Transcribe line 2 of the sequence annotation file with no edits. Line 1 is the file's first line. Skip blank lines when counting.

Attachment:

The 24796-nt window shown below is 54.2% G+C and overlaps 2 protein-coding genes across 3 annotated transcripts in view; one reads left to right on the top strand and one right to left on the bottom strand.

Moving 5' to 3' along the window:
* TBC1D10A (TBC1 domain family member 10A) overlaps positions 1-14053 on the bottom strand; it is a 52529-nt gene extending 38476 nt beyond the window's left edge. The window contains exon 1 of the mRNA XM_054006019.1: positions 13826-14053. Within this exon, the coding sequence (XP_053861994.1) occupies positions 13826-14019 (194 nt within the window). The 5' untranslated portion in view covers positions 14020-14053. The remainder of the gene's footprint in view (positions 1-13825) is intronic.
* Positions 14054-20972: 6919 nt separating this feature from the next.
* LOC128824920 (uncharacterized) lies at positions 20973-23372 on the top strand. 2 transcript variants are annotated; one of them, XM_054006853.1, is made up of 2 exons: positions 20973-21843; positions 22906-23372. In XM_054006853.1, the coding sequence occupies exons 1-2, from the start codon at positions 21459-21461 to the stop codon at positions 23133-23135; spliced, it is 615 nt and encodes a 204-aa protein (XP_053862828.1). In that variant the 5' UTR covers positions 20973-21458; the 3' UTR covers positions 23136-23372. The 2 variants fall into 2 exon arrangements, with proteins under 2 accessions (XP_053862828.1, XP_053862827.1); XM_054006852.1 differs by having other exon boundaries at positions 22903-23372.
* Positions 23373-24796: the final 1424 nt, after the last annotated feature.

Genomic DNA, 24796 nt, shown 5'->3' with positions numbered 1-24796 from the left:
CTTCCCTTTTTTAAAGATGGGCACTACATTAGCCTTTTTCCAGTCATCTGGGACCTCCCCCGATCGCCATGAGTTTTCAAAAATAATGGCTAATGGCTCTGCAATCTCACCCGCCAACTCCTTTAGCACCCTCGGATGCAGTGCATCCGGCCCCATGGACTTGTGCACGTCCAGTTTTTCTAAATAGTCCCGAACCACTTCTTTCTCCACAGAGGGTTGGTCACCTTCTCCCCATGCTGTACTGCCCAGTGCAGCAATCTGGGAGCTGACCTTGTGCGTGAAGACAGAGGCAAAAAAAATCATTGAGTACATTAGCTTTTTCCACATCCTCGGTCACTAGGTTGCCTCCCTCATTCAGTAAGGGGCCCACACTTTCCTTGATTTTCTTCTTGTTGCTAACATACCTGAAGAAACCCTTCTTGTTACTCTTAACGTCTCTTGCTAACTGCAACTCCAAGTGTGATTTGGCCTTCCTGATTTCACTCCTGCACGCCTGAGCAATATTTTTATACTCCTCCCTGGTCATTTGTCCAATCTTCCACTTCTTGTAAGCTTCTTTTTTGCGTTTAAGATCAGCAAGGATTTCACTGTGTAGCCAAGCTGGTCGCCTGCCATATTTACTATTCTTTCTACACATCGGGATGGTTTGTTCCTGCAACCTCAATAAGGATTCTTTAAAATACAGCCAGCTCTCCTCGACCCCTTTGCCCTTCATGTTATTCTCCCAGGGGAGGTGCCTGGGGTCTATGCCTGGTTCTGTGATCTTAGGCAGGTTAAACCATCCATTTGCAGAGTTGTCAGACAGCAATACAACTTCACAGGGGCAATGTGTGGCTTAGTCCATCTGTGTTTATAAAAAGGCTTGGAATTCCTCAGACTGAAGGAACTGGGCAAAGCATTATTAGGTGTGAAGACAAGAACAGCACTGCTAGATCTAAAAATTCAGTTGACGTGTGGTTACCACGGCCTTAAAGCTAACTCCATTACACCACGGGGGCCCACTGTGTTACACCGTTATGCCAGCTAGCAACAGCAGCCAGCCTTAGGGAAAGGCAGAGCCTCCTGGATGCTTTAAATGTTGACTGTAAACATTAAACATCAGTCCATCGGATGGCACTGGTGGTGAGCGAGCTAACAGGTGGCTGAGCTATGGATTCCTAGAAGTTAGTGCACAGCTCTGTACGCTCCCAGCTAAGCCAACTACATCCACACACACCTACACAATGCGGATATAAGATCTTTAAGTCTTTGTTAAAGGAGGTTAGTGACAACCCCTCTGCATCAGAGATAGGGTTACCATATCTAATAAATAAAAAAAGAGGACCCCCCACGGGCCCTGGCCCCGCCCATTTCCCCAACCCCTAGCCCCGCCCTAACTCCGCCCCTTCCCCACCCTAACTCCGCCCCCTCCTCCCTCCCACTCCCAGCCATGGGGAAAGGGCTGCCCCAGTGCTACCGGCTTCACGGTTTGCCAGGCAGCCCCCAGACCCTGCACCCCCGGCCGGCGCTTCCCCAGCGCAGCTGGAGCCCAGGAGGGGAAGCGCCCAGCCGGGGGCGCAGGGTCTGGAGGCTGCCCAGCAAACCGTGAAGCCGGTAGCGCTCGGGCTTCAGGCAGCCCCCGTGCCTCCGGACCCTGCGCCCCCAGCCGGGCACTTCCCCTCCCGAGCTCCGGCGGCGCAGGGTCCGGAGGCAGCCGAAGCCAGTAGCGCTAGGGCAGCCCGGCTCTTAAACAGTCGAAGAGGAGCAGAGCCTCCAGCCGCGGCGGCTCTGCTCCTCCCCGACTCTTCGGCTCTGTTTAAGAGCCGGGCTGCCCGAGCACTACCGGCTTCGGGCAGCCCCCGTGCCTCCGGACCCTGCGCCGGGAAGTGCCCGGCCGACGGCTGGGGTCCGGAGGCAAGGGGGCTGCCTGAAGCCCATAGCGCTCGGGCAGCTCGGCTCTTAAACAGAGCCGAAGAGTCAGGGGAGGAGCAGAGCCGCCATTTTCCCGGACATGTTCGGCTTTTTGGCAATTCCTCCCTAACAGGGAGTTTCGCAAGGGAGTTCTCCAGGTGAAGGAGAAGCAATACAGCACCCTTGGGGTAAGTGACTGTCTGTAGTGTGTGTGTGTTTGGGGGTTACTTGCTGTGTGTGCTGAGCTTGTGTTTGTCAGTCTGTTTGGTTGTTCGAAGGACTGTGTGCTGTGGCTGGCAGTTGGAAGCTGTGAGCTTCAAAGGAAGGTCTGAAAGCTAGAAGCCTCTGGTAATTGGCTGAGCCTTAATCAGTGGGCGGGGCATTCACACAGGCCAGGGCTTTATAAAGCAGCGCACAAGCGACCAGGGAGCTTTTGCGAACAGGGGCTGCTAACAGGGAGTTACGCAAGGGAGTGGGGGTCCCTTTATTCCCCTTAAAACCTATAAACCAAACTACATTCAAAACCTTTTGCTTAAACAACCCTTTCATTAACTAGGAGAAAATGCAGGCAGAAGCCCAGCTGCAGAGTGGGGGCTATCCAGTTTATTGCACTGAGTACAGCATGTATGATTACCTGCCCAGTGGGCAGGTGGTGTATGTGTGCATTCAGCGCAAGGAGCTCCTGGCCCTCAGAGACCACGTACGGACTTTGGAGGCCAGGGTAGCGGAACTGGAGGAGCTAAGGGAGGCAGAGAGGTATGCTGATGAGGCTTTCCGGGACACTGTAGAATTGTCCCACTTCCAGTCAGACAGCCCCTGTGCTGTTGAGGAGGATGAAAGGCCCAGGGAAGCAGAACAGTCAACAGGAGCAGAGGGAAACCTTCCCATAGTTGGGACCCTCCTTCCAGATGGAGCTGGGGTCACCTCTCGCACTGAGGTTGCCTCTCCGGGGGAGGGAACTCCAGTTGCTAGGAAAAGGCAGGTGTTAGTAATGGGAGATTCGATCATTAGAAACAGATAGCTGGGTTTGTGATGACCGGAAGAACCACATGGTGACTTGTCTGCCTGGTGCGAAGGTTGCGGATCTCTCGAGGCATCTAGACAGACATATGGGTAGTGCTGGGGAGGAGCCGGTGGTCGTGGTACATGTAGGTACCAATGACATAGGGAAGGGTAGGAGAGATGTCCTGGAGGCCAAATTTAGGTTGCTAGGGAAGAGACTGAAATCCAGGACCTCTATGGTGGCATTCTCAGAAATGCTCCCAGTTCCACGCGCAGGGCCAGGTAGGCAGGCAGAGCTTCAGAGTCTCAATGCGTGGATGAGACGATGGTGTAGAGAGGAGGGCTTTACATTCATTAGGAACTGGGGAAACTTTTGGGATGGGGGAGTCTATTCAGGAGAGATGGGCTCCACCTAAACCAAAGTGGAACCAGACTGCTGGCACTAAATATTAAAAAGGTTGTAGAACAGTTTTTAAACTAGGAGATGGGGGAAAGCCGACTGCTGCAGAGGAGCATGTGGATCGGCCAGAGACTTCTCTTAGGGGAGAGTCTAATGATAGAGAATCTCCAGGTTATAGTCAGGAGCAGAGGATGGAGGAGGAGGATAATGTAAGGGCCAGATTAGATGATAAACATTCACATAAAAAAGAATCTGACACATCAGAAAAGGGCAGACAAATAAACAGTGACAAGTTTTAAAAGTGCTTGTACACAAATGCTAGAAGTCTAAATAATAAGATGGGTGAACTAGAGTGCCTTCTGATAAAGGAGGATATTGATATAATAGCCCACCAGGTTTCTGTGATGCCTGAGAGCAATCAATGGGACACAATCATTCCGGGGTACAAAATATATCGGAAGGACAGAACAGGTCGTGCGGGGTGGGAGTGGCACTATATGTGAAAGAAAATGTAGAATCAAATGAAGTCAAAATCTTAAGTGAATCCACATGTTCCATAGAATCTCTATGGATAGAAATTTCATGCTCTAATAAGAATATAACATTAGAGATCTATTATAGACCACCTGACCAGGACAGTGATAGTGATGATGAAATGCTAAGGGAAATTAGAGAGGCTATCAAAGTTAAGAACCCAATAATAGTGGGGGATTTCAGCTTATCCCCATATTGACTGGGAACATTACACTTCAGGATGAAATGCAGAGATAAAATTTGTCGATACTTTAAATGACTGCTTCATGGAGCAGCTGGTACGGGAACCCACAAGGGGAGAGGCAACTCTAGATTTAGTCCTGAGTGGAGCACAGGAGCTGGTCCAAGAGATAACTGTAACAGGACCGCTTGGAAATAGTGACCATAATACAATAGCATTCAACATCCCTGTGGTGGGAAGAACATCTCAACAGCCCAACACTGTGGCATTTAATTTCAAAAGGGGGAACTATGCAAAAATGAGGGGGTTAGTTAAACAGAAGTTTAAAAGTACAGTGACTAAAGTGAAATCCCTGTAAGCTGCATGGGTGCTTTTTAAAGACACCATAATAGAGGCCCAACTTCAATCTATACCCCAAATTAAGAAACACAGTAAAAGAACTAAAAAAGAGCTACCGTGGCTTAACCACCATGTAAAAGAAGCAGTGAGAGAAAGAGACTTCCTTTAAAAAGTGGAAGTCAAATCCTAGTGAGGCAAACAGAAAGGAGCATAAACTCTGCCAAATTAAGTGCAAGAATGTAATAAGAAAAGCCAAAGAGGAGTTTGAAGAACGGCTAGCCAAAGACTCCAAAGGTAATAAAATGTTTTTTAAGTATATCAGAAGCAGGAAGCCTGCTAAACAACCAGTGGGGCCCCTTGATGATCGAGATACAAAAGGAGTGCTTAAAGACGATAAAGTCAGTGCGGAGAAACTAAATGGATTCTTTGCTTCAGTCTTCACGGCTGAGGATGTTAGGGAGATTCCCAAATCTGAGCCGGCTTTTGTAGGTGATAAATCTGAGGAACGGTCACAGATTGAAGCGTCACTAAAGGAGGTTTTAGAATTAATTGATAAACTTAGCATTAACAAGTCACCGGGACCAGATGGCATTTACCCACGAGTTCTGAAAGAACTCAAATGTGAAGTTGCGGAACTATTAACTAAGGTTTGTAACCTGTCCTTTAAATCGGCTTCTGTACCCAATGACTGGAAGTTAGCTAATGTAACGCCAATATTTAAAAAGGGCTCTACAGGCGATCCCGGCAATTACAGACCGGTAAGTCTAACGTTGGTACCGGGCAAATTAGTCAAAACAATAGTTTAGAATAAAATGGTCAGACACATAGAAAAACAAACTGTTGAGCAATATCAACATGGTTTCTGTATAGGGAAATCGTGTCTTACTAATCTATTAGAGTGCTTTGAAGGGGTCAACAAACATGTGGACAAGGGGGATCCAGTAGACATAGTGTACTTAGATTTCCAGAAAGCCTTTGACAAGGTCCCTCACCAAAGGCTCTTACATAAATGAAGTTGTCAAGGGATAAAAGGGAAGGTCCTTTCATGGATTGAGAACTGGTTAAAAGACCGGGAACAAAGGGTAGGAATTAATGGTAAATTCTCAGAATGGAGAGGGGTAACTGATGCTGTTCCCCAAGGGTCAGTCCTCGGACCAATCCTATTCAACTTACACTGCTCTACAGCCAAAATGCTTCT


Moving 5' to 3' along the window: